The 6th EDIT – Educational Video Challenge was organised from November 20-28. The event took place both online and in several different countries at the same time. The challenge itself, the time frame, the learning material and the assessment process was the same for all the participating universities. Local coordinators and the international jury had been preparing the challenge for several months but the actual production of videos and jury process happened in just a couple of days. Some groups worked during their school hours, others during their free time. The EDIT 2019 award ceremony and the screening of the shortlisted videos was broadcast LIVE on Youtube from Linz, Austria. Several local audiences were watching the screening at the same time.
The people who participated in the EDIT challenge are mainly student teachers from different European universities but this hackathon model of video production is suitable for any field of education and learning. As well as these student teachers, EDIT challenges have also involved students from different study programs including audio visual communications, special needs education and social studies.
I have noticed that lecture captures, topical videos and how to-videos seem to be most common types of educational videos. EDIT participants, and educators and students in general are encouraged to use videos in versatile ways – videos can provide tools to move from teacher centric towards more student centric learning.
I think in the next few years we will see more video essay type of films or reflective pieces where the makers create a video of their own learning process. But there’s a challenge in that. The grammar of written text is pretty extensively taught throughout the school years. The language and grammar of video and the degree of media literacy required to really understand the language of video is still a fairly new thing for many teachers. How are videos seen and read? How can we utilise video in the best possible way for instruction, creating content, supporting and assessing student’s learning? How are technical and creative choices taken into consideration? These sorts of issues pop up all the time in EDIT.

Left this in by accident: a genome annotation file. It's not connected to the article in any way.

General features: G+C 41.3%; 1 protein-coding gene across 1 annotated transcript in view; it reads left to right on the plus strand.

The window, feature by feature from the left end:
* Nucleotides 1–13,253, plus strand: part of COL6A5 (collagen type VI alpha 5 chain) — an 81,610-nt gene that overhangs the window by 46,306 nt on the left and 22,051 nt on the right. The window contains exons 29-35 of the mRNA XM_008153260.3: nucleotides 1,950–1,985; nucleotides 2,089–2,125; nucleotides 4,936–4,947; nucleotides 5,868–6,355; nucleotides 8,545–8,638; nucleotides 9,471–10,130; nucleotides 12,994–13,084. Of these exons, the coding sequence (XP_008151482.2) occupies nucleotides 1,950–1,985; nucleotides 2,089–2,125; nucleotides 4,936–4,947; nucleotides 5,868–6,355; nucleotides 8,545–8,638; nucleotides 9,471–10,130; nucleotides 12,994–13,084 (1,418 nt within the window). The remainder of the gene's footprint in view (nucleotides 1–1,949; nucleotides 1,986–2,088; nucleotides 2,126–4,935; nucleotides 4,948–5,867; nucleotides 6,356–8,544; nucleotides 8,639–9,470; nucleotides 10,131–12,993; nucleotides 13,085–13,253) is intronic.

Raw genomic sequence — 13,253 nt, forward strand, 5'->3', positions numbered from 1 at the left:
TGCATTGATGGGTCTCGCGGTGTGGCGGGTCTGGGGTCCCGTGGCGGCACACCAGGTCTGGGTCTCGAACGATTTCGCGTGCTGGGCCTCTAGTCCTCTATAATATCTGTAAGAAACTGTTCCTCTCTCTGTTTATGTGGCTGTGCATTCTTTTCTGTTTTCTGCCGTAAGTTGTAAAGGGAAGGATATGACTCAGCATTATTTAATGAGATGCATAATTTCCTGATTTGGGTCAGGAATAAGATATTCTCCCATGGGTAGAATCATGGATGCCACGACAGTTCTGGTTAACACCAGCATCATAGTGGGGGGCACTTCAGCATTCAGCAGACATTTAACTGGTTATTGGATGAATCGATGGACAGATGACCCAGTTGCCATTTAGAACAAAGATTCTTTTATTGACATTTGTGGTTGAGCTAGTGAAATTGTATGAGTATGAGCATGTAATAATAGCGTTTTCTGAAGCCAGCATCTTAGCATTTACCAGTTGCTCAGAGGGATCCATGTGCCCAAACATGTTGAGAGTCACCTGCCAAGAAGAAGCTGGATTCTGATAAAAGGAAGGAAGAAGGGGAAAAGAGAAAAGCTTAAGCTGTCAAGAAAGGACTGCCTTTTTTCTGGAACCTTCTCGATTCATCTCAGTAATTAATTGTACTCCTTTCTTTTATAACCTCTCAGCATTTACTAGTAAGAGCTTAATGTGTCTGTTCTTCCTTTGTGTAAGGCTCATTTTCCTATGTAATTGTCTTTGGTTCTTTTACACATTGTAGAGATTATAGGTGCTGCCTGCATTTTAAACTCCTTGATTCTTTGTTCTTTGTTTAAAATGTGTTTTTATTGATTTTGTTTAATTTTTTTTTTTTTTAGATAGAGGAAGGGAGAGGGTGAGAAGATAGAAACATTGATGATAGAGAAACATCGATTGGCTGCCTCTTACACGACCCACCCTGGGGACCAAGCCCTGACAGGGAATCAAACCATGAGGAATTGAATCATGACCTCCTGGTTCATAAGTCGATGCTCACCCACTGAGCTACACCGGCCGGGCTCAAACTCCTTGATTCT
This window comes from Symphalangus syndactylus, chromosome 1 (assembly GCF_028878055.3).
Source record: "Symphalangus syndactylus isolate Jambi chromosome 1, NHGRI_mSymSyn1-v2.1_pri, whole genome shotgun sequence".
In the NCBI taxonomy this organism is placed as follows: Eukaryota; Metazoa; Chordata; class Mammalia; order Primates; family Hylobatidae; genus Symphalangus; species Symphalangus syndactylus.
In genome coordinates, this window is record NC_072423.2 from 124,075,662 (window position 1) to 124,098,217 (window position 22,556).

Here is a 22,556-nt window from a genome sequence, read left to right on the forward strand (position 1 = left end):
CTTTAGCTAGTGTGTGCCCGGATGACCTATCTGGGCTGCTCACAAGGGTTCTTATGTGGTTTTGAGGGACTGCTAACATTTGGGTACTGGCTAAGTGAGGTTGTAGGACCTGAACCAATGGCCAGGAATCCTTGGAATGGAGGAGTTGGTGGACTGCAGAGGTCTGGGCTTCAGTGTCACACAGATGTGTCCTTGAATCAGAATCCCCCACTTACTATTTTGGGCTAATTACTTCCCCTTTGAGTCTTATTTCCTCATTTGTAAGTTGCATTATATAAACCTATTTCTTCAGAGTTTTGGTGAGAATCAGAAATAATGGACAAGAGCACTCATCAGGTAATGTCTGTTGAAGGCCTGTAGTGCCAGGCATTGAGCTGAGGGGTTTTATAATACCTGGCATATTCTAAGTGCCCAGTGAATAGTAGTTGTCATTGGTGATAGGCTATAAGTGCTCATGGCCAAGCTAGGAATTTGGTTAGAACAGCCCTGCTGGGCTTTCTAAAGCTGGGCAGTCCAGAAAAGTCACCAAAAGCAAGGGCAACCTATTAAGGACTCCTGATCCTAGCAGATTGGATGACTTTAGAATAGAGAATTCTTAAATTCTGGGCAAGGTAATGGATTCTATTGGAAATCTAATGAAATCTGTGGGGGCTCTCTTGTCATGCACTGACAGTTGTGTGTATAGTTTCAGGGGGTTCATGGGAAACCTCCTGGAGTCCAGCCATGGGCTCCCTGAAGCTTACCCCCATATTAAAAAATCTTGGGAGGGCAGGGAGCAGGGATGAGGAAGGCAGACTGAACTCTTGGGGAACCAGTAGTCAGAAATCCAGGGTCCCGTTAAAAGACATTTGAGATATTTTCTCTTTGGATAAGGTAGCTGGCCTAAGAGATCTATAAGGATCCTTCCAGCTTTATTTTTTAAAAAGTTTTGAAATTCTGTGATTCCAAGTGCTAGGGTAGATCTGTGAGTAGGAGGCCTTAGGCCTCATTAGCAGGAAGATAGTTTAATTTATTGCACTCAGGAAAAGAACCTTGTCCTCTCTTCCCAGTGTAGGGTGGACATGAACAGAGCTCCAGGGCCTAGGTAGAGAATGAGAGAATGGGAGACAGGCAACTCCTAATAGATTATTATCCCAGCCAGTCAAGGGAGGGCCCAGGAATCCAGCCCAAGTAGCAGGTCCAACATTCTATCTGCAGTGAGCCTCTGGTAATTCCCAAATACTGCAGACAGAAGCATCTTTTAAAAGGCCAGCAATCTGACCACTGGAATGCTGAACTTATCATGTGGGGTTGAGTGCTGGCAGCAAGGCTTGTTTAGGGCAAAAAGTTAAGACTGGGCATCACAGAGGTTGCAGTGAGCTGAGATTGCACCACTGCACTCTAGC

In the EDIT challenge the participants and the jury have to understand the educational value of the video and how the video fits into a pedagogical process. But the technical and creative choices have to be considered as well – at a minimum they should not distract from the educational message.
The top scoring video dealt with stress management and was targeted particularly at young adults. This year the challenge was to take a piece of news or look at a current affairs topic and make an educational video inspired by it. Of course the key words revealed at the beginning of the challenge had to be used as well. This part of planning has also required us as organisers to engage in some creative co-operation while planning the event for students,.
I think one of the main reasons the winning video was received so well is that the makers of the video are part of the target group. This video is genuinely dealing with an issue they know and see in their lives. It’s surprisingly rare for EDIT challenge videos to deal with the makers own learning. The learner is more often described by video makers as someone they might teach. Since the majority of the participants are student teachers, it is quite normal for them to take on the role of teacher. But since we never see how this imagined learner or a target group receives the video, it’s hard to evaluate its educational value. But if the educational value is for the makers themselves then the learning feels much more authentic.
EDIT – Educational Video Challenge and Media & Learning Association have been cooperating for the past two years. Educational videos and teacher training in higher education institutions are a natural shared interest. The winners of the EDIT 2018 were invited to the Media & Learning conference 2019 in Leuven to host a screening of top EDIT 2018 videos and to share their experiences on an international forum. The EDIT 2019 winning team representatives will also be invited to the 2020 Media & Learning Conference.
Presenting student’s own creative work in an international conference is an interesting experience and it can be very eye-opening to be part of a larger community that shares an interest in working with videos in education. For university students this may be the first time they participate in an international conference. Probably many academics and experts still remember the first time they found an international community that shared a common interest. I think it’s great that the Media & Learning Association and EDIT can give this opportunity to several students.
Oulu University of Applied Sciences
School of Professional Teacher Education